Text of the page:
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How to Effectively do Mirror Affirmations

Today, I want to follow up on last week’s post about the attitudes that can get in the way of doing mirror affirmations. While it’s important to know how not to approach them, it’s also important to know how to approach them. So, I’d like to say a few words about how to do them effectively.

If you’re just coming to the topic, you may want to check out the story of my initial experience with mirror affirmations, or last week’s story about some of the reasons that people resist them.


First, it’s important to be consistent. A few months ago, I told a story about going to the dentist and talking about having trouble flossing daily. I suggested to the dentist that I could probably manage to floss every other day. His response, which surprised me, was to tell me not to bother; I was going to get so little benefit out of it that it wasn’t even worth it.

Now, I’m not nearly enough of a dental expert to know whether that was him telling me true facts about dental health, or whether it was just him trying to influence my behavior with reverse psychology. (Whichever it was, it worked.) But, I have a similar experience with mirror affirmations. When I started doing them, I was telling myself negative things about myself every single day. I like to think of mirror affirmations as boot camp for positive self-talk. Because they’re practice for learning how to talk to myself, it makes sense to do them about as often as I’m talking negatively to myself. It doesn’t have to be literally every day1, but in my experience it needs to be a lot more common than not.

And, of course, they are practice for a broader behavior. At first, you’ll probably start telling yourself negative critical things about yourself—possibly within minutes or seconds of finishing the affirmation! That’s okay. With consistent practice, over time the language and attitudes will seep into your life away from the mirror.

No Crystal Ball

Second, one common trap is to use the affirmations to reassure yourself about the future. And, I get it. It’s totally understandable to want to say things like “It’s going to be okay” or “You’ll be able to get the job” or “You can be successful at this.”

But, those aren’t affirmations; those are predictions. Although the desire for reassurance about them is completely understandable, the fact is that we don’t know what’s going to happen. My sponsor used to tell me that I didn’t have a crystal ball that worked, and so I should stop trying to make predictions about the future. And, that’s truth: I don’t know what will happen tomorrow, or next week, or next year. Making predictions that turn out not to come true is not helpful when it comes to trusting ourselves.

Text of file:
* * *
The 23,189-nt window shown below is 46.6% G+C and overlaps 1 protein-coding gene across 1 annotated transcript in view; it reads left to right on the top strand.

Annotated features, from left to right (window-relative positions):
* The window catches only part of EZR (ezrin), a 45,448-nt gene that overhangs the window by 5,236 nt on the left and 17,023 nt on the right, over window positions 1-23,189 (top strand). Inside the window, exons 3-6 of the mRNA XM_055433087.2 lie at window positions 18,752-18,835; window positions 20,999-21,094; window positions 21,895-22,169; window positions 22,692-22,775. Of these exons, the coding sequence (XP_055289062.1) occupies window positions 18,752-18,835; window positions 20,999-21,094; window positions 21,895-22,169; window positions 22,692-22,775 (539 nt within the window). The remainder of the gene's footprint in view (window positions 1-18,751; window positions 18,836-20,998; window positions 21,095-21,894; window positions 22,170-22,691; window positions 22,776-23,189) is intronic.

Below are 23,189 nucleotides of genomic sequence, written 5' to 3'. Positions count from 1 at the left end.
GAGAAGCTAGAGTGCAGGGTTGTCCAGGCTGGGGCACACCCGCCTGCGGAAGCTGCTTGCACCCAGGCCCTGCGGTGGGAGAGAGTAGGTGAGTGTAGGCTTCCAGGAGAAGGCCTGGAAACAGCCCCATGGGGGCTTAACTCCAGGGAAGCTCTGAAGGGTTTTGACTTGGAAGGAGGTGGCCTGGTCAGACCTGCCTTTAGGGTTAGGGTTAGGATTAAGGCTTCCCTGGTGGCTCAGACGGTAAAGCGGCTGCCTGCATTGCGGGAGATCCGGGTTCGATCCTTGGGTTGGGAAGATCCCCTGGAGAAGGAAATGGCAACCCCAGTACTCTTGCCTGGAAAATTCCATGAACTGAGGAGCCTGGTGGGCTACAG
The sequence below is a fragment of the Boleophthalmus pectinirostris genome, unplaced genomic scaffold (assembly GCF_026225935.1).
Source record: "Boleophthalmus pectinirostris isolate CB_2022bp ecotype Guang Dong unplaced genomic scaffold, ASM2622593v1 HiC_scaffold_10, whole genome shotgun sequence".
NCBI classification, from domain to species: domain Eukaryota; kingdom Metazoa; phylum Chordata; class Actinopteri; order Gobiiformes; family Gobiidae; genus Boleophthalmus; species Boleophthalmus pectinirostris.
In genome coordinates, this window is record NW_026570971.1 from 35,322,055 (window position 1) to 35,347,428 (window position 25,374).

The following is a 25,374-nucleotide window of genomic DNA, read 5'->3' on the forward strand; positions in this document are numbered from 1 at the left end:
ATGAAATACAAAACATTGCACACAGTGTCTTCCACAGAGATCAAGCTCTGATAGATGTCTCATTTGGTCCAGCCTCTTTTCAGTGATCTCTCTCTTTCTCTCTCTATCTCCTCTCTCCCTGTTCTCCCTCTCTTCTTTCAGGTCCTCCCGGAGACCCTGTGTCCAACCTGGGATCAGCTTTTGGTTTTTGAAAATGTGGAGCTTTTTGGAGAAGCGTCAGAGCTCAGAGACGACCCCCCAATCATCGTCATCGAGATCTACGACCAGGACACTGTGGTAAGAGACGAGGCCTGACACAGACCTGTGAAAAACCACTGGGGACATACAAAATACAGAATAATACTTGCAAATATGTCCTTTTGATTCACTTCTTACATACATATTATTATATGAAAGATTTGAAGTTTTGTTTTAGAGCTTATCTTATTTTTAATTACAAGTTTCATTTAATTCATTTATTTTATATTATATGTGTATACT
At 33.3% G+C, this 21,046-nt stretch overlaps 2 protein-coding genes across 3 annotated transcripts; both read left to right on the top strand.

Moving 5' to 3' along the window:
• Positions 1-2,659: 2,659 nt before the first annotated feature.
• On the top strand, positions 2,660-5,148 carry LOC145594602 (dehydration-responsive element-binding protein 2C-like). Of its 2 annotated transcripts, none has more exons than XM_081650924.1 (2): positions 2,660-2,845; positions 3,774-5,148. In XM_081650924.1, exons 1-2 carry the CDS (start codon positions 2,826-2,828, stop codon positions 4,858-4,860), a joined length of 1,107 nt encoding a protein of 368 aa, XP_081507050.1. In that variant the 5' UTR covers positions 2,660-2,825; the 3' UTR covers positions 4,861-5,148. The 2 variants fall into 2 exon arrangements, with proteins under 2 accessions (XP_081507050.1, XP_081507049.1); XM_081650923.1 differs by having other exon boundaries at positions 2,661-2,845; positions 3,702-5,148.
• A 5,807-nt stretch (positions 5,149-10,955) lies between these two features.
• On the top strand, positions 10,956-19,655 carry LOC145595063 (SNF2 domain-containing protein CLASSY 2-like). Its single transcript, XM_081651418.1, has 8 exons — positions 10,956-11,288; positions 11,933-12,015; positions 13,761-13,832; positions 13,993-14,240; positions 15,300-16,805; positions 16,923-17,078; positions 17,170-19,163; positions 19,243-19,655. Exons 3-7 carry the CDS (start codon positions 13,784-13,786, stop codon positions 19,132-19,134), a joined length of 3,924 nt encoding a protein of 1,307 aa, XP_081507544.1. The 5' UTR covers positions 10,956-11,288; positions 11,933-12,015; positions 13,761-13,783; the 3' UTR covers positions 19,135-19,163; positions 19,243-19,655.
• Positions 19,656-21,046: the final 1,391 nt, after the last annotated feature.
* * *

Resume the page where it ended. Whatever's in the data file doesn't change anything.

Actually Use the Damn Mirror

Third, it’s crucially important to use the mirror. I can’t tell you how many times I’ve heard someone say something like “Well, I could maybe say that stuff to myself, but I can’t (or won’t) look at myself in the mirror when I do it.” But, this is missing most of the point. Humans are wired to feel love and compassion from faces and eye contact. And, the whole point of the exercise is to build self-love and self-compassion. If you don’t look in the mirror, you’re depriving yourself of most of the benefits of the exercise.

And, as I noted last week, if your issue is that you can’t look yourself in the mirror, you’re really just confirming the fact that you could really use the benefits of this exercise. It doesn’t matter if it feels uncomfortable when you do it. What matters is that you do it enough to push through that discomfort.

Adapt the Precise Language of the Affirmation

The core language of mirror affirmations (as I was taught to do them) is very simple: “I like you, I love you, and you’re okay just the way you are.” But, these exact words are not set in stone. They may or may not be the exact thing that you need to hear. So, the final piece of the puzzle for effectively doing them is to experiment with exactly what language works for you.

What I found is that I needed to tell myself the things that I wished my parents could have told me when I was a child. It’s not their fault they didn’t tell me those things—they weren’t told them as kids, and so they didn’t have the tools to tell me those things. But, that’s what I needed to hear.

The exact affirmation can vary and change as you develop your practice, but the core is very simple. Look yourself in the eye, address yourself by name, and tell yourself that you’re okay and you like yourself. If that seems too hard, maybe think about who you can talk to about it. Being stuck in the belief that we’re not good enough is not required.


  1. Athough that was my experience: literally Every. Single. Day. for 9 months.

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